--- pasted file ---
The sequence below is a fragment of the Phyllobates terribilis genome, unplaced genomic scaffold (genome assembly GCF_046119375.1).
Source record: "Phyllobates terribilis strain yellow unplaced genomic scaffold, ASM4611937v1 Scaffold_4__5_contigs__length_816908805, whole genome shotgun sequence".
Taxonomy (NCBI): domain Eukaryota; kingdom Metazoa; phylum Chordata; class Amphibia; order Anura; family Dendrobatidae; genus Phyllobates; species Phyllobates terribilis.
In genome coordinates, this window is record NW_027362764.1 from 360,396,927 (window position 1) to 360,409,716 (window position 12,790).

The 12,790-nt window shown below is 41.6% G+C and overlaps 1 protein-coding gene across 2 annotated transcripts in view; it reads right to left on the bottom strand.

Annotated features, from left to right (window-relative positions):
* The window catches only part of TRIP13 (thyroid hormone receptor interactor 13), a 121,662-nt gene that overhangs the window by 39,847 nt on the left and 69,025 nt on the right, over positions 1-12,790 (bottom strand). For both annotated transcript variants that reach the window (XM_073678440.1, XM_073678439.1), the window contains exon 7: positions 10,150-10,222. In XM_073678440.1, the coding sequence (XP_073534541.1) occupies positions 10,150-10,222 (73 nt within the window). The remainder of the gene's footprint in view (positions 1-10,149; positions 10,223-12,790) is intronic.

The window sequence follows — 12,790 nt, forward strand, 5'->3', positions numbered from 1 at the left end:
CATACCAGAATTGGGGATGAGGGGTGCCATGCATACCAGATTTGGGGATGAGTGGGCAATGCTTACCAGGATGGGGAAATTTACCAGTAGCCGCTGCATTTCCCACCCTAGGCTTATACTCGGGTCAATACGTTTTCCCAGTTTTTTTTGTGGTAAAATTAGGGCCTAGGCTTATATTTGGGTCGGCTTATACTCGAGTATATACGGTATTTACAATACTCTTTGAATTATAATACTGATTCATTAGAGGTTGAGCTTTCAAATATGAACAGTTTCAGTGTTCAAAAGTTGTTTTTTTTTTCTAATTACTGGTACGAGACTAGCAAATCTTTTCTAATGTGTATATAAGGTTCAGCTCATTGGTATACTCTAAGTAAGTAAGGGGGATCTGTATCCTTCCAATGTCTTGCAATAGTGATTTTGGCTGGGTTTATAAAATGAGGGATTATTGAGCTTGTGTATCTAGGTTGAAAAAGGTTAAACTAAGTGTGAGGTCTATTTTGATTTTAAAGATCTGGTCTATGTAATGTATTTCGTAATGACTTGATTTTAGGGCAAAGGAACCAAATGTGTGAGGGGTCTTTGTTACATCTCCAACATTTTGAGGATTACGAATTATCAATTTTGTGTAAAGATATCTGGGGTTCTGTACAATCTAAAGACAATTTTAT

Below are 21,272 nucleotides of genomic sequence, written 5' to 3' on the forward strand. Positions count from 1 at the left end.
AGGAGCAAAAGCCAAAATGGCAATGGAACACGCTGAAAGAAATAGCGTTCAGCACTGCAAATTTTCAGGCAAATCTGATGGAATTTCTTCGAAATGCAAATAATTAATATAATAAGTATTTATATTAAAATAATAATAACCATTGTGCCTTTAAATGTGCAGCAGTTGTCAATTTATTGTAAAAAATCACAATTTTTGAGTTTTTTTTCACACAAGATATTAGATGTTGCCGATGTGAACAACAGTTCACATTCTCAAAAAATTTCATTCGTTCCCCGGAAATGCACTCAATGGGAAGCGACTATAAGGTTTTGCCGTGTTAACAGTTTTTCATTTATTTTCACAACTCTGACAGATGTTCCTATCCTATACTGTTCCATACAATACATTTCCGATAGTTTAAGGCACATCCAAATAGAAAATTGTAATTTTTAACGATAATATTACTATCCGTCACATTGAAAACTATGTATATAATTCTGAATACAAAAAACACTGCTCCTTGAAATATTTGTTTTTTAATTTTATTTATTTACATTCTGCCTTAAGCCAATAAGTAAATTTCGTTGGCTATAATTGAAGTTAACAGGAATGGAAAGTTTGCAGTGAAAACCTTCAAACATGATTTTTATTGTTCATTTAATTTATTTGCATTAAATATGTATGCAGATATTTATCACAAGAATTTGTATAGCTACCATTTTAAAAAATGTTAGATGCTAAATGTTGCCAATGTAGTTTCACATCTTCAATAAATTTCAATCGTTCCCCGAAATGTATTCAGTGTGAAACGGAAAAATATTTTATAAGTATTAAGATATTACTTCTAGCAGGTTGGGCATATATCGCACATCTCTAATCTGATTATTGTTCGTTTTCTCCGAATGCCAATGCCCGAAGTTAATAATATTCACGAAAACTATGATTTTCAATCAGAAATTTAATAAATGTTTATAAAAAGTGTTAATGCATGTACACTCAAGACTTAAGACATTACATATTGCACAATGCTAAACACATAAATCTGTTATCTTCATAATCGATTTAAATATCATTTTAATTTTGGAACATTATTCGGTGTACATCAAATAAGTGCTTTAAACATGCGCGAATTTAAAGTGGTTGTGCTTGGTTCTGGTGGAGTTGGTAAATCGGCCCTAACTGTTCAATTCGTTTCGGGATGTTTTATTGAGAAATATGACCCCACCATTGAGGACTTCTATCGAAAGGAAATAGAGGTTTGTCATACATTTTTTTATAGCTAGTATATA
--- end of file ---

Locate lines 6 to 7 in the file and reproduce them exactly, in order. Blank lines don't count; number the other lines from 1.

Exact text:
Annotated features, from left to right (window-relative positions):
* The window catches only part of TRIP13 (thyroid hormone receptor interactor 13), a 121,662-nt gene that overhangs the window by 39,847 nt on the left and 69,025 nt on the right, over positions 1-12,790 (bottom strand). For both annotated transcript variants that reach the window (XM_073678440.1, XM_073678439.1), the window contains exon 7: positions 10,150-10,222. In XM_073678440.1, the coding sequence (XP_073534541.1) occupies positions 10,150-10,222 (73 nt within the window). The remainder of the gene's footprint in view (positions 1-10,149; positions 10,223-12,790) is intronic.